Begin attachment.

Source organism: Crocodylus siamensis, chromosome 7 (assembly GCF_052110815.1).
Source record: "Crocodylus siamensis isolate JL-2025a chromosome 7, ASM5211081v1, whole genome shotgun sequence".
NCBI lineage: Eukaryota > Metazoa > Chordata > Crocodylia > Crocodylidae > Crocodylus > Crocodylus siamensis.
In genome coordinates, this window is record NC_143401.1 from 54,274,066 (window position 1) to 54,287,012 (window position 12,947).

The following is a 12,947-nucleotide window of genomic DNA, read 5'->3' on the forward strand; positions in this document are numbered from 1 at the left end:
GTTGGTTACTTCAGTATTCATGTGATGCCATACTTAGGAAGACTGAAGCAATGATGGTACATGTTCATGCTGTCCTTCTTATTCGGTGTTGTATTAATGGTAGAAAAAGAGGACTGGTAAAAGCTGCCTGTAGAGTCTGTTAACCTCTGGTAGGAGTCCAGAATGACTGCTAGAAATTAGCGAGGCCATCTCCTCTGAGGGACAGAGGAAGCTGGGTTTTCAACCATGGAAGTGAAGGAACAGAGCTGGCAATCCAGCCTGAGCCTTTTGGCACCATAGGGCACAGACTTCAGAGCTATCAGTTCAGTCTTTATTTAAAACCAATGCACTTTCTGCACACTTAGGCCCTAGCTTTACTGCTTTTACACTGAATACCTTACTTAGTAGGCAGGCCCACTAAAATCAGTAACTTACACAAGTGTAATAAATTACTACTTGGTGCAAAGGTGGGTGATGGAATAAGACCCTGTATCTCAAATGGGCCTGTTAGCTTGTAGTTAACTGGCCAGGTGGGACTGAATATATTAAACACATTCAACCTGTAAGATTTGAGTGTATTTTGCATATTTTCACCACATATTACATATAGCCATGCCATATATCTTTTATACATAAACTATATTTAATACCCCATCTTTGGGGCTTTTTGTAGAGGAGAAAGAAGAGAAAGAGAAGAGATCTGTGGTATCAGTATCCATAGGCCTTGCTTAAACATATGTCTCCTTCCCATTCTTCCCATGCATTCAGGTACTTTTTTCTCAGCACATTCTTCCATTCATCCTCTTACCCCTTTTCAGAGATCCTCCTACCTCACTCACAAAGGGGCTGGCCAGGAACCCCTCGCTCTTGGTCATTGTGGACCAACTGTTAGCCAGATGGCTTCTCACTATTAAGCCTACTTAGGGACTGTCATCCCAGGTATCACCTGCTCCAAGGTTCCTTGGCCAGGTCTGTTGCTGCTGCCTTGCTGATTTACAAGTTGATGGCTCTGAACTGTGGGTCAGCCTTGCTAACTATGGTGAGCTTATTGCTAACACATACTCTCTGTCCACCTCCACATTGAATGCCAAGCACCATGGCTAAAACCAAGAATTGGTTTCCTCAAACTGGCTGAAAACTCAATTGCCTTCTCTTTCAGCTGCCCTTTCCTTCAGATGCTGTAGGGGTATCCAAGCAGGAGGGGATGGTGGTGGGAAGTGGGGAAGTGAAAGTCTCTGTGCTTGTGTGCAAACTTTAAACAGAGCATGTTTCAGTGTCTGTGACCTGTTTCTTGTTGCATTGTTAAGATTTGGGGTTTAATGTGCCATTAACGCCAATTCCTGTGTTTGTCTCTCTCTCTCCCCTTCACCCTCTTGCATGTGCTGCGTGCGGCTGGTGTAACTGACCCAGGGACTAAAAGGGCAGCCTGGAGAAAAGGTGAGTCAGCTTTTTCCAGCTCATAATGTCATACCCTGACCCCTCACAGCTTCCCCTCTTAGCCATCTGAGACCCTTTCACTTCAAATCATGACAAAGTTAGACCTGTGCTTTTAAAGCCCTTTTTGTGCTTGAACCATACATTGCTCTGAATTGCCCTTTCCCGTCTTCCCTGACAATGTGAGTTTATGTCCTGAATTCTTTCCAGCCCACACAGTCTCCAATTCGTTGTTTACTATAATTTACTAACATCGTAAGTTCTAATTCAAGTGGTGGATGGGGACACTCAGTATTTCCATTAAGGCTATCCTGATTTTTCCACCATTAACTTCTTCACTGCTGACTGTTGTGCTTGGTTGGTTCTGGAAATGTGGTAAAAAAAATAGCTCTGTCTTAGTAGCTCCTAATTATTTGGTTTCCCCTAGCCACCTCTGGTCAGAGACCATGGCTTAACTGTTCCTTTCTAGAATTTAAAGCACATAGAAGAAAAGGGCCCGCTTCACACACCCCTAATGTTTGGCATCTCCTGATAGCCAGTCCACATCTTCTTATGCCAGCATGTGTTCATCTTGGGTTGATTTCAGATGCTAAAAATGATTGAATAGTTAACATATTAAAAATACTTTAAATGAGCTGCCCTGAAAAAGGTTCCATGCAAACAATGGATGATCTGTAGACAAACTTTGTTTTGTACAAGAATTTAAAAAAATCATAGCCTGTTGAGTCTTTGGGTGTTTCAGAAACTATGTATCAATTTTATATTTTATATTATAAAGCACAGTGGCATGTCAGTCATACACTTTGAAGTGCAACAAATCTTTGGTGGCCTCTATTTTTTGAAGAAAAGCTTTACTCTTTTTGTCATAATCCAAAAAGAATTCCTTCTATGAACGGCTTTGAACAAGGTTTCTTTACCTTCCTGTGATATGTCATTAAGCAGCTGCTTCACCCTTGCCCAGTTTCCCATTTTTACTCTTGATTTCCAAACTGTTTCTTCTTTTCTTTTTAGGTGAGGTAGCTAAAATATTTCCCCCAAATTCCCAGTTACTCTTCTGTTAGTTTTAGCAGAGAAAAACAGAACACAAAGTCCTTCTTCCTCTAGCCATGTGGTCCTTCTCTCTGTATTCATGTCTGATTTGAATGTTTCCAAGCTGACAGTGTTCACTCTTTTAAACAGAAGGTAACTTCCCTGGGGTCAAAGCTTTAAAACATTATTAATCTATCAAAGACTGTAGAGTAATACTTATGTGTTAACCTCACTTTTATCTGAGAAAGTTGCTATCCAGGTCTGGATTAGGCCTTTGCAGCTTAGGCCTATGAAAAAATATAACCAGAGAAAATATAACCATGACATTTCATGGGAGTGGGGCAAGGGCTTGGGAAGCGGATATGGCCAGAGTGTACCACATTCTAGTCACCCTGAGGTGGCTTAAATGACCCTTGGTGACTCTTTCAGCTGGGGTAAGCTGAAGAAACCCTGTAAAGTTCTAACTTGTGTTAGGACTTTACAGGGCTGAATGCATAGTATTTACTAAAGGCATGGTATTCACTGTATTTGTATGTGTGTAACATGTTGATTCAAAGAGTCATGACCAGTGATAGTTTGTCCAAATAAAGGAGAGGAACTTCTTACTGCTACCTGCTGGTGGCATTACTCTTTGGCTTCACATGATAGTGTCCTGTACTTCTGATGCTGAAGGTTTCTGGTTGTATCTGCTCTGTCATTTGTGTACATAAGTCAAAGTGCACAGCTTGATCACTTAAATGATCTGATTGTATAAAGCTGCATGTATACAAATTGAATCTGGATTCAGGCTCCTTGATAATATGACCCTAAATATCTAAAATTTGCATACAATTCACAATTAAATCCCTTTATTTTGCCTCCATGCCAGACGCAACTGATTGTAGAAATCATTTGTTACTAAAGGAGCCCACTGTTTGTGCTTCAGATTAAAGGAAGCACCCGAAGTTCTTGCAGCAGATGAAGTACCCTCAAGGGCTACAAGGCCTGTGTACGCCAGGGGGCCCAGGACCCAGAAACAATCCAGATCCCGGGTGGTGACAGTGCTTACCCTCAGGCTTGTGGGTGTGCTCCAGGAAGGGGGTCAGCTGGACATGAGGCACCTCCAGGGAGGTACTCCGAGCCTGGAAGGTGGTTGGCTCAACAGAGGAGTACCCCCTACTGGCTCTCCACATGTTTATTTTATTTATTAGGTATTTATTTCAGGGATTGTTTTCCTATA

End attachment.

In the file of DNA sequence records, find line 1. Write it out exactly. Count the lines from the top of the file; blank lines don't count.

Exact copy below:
Source organism: Crocodylus siamensis, chromosome 7 (assembly GCF_052110815.1).